Germany turned to Adolf Hitler in 1933 for similar, albeit more dire reasons. The national malaise resulting from the excesses of the Weimar republic, the apportioning of the fatherland by the Treaties of Versailles, and the extreme currency deflation laid the groundwork for the Beer Hall Putsch and Hitler’s mercurial rise to power.
Now, don’t get all up in arms here. I’m not comparing Obama to Hitler, or even to Jimmy Carter, for that matter. I’m merely saying that the conditions are ripe for voters to grasp at straws in the hope that the rhetoric actually will represent reality, and that reality will be a panacea for all our ills. When the pain grows, people tend to think irrationally. Think again. Has this sort of thing ever worked in the past? Has anyone ever been able to change how things work in Washington? What will the long-term consequences be this time if you vote straight out of your ass?
For those of you who say that McCain is just an extension of George W. Bush, you’re swallowing a line, too. Before you blow wind in my direction that I’m just a filthy, dirty, neocon, creationist, homophobic, Bush-loving, blindly GOP-voting pig, let me say that I am not happy with either candidate. I firmly believe that senators for the most part make lousy presidents. With few exceptions, they are career politicians who have little, if any, executive experience. We’re not electing a king or an emperor; we’re electing a chief executive. He runs the executive branch of the government. Give me someone who has successfully run something—preferably a large corporation or a state. But I digress. McCain is McCain. Bush is Bush. McCain, if elected, will inherit two houses of congress with Democrat majorities. That and the war in Iraq and Afghanistan are Bush’s legacies to his successor. The economy is cyclical, perturbed by fiscal policy and monetary policy as well as international trade. The direct influence of the president on the economy is debatable, but it is certainly much less than what campaign speeches would have you believe. Oil prices—neither presidential candidate will be able to do much to change.Â So, why do we listen to the same empty promises—from both parties’ candidates—every four years and believe this mendacious rhetoric? I sure as hell cannot base my vote on who makes the best empty promises. Can you?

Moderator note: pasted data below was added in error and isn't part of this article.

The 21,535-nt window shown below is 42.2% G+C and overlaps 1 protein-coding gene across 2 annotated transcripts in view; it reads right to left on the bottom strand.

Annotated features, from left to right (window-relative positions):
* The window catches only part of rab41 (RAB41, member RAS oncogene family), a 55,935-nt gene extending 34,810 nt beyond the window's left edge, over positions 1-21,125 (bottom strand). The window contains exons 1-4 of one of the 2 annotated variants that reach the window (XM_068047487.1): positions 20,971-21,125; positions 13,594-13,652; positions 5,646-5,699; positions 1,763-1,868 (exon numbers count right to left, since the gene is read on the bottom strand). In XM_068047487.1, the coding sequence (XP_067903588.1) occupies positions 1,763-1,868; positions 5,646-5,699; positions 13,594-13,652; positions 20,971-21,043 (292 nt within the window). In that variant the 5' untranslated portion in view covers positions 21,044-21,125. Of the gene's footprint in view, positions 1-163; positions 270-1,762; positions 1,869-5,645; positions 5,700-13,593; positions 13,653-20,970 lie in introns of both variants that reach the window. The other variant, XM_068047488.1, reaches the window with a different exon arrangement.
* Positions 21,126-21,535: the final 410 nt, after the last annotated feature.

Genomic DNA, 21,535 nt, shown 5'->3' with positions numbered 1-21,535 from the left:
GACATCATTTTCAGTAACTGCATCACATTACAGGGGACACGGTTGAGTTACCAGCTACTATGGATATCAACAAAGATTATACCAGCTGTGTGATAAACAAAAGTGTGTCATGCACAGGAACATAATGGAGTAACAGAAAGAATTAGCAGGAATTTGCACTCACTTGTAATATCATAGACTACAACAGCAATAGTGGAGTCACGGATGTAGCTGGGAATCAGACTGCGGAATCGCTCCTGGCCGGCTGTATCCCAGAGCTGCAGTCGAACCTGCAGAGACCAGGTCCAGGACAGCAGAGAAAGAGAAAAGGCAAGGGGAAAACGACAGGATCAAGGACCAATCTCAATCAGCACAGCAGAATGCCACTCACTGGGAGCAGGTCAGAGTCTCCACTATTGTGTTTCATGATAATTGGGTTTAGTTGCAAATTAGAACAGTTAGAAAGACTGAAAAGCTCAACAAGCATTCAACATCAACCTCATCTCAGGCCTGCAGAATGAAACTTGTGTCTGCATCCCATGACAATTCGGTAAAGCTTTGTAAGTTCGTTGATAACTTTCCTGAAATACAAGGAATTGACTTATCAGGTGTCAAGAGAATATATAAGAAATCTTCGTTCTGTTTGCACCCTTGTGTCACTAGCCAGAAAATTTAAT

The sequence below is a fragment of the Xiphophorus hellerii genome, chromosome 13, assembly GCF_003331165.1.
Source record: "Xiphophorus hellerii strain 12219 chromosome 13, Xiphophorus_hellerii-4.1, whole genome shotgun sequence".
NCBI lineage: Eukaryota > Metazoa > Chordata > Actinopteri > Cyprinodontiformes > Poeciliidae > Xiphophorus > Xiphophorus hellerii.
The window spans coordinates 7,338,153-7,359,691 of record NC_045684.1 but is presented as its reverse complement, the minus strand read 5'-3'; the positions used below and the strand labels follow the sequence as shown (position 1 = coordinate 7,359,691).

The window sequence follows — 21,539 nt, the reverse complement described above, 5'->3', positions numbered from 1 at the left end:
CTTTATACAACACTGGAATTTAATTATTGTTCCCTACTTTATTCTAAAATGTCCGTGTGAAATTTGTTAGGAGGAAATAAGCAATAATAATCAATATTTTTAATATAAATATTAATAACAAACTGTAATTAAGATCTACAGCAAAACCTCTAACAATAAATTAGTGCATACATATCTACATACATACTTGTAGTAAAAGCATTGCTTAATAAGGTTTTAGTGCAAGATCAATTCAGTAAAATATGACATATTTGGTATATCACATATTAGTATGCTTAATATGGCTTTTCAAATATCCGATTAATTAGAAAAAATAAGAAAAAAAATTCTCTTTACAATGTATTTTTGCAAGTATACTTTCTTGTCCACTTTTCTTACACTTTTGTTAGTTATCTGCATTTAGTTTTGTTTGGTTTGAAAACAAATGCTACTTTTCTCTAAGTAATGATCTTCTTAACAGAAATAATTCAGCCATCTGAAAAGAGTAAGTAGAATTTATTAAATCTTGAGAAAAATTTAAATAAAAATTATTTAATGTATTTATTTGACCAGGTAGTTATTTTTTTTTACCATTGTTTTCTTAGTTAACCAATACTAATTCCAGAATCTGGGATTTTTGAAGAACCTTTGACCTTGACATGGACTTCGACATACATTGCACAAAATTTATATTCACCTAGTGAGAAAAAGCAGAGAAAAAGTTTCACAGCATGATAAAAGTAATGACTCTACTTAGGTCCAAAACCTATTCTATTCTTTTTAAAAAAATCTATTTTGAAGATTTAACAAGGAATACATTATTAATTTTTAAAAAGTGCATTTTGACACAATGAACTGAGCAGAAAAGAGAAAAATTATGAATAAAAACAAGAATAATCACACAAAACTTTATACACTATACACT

What I want from a president is a strong national defense and a successful foreign policy. What I want from congress is to keep government the hell out of my life and my pockets. I am sad to say that neither presidential candidate offers the complete package to me, and congress is out of control. Thus, I cannot throw my hands up in the air and just vote for change for change’s sake.
On the contrary, I feel that gridlock is essential to keep this congress from going hog wild spending my money. That’s sad, too, but that’s what checks and balances are all about. It will please you to know that I felt the same way when there was a Republican majority in congress. George W. Bush rubber stamped every damn spending bill, not wielding the veto pen for six damn years. His ramrodded Medicare Part D legislation was a ridiculously extravagant expansion of the welfare state. This, from a Republican? With a Republican congress, no less? Is this the LBJ Administration Redux?
Hell, both major parties are in the business of buying votes with redistributed wealth. I object. That’s my money they’re using to buy votes, and your vote for “change” is a vote to open the spending floodgates for congress. I won’t stand for that.